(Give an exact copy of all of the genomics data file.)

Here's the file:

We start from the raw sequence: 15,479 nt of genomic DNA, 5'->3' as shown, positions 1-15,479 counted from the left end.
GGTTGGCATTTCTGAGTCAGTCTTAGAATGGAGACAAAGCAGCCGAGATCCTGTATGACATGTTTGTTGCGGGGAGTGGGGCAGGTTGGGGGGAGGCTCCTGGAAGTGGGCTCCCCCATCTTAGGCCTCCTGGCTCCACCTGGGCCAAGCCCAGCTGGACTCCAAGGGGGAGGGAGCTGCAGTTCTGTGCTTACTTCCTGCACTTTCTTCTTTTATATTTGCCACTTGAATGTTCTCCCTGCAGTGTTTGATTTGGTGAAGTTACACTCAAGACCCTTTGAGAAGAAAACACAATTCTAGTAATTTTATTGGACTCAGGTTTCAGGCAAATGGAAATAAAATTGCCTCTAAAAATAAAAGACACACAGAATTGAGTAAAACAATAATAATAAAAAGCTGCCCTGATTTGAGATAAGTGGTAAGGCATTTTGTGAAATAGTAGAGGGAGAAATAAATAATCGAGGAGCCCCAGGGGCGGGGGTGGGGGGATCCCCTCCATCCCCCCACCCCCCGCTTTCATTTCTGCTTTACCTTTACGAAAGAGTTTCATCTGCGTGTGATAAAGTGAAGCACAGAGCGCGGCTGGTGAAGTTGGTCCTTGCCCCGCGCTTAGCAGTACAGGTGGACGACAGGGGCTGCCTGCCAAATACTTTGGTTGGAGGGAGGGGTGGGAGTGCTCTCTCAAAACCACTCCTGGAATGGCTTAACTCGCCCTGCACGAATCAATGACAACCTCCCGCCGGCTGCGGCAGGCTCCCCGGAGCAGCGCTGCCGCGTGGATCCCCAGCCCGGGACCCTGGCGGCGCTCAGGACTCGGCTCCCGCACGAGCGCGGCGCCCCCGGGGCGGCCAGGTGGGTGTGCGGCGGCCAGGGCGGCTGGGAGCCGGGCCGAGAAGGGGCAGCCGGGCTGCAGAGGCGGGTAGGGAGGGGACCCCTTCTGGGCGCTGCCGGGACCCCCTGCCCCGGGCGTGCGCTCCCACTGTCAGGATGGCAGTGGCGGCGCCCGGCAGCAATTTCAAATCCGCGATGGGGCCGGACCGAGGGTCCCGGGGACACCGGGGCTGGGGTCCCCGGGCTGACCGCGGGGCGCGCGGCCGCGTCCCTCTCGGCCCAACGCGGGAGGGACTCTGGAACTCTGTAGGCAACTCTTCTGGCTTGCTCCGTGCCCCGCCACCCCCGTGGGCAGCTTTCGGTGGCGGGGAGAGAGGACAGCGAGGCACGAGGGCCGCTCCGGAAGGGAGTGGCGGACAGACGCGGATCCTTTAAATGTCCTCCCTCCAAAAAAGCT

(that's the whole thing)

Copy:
We start from the raw sequence: 15,479 nt of genomic DNA, 5'->3' as shown, positions 1-15,479 counted from the left end.
GGTTGGCATTTCTGAGTCAGTCTTAGAATGGAGACAAAGCAGCCGAGATCCTGTATGACATGTTTGTTGCGGGGAGTGGGGCAGGTTGGGGGGAGGCTCCTGGAAGTGGGCTCCCCCATCTTAGGCCTCCTGGCTCCACCTGGGCCAAGCCCAGCTGGACTCCAAGGGGGAGGGAGCTGCAGTTCTGTGCTTACTTCCTGCACTTTCTTCTTTTATATTTGCCACTTGAATGTTCTCCCTGCAGTGTTTGATTTGGTGAAGTTACACTCAAGACCCTTTGAGAAGAAAACACAATTCTAGTAATTTTATTGGACTCAGGTTTCAGGCAAATGGAAATAAAATTGCCTCTAAAAATAAAAGACACACAGAATTGAGTAAAACAATAATAATAAAAAGCTGCCCTGATTTGAGATAAGTGGTAAGGCATTTTGTGAAATAGTAGAGGGAGAAATAAATAATCGAGGAGCCCCAGGGGCGGGGGTGGGGGGATCCCCTCCATCCCCCCACCCCCCGCTTTCATTTCTGCTTTACCTTTACGAAAGAGTTTCATCTGCGTGTGATAAAGTGAAGCACAGAGCGCGGCTGGTGAAGTTGGTCCTTGCCCCGCGCTTAGCAGTACAGGTGGACGACAGGGGCTGCCTGCCAAATACTTTGGTTGGAGGGAGGGGTGGGAGTGCTCTCTCAAAACCACTCCTGGAATGGCTTAACTCGCCCTGCACGAATCAATGACAACCTCCCGCCGGCTGCGGCAGGCTCCCCGGAGCAGCGCTGCCGCGTGGATCCCCAGCCCGGGACCCTGGCGGCGCTCAGGACTCGGCTCCCGCACGAGCGCGGCGCCCCCGGGGCGGCCAGGTGGGTGTGCGGCGGCCAGGGCGGCTGGGAGCCGGGCCGAGAAGGGGCAGCCGGGCTGCAGAGGCGGGTAGGGAGGGGACCCCTTCTGGGCGCTGCCGGGACCCCCTGCCCCGGGCGTGCGCTCCCACTGTCAGGATGGCAGTGGCGGCGCCCGGCAGCAATTTCAAATCCGCGATGGGGCCGGACCGAGGGTCCCGGGGACACCGGGGCTGGGGTCCCCGGGCTGACCGCGGGGCGCGCGGCCGCGTCCCTCTCGGCCCAACGCGGGAGGGACTCTGGAACTCTGTAGGCAACTCTTCTGGCTTGCTCCGTGCCCCGCCACCCCCGTGGGCAGCTTTCGGTGGCGGGGAGAGAGGACAGCGAGGCACGAGGGCCGCTCCGGAAGGGAGTGGCGGACAGACGCGGATCCTTTAAATGTCCTCCCTCCAAAAAAGCT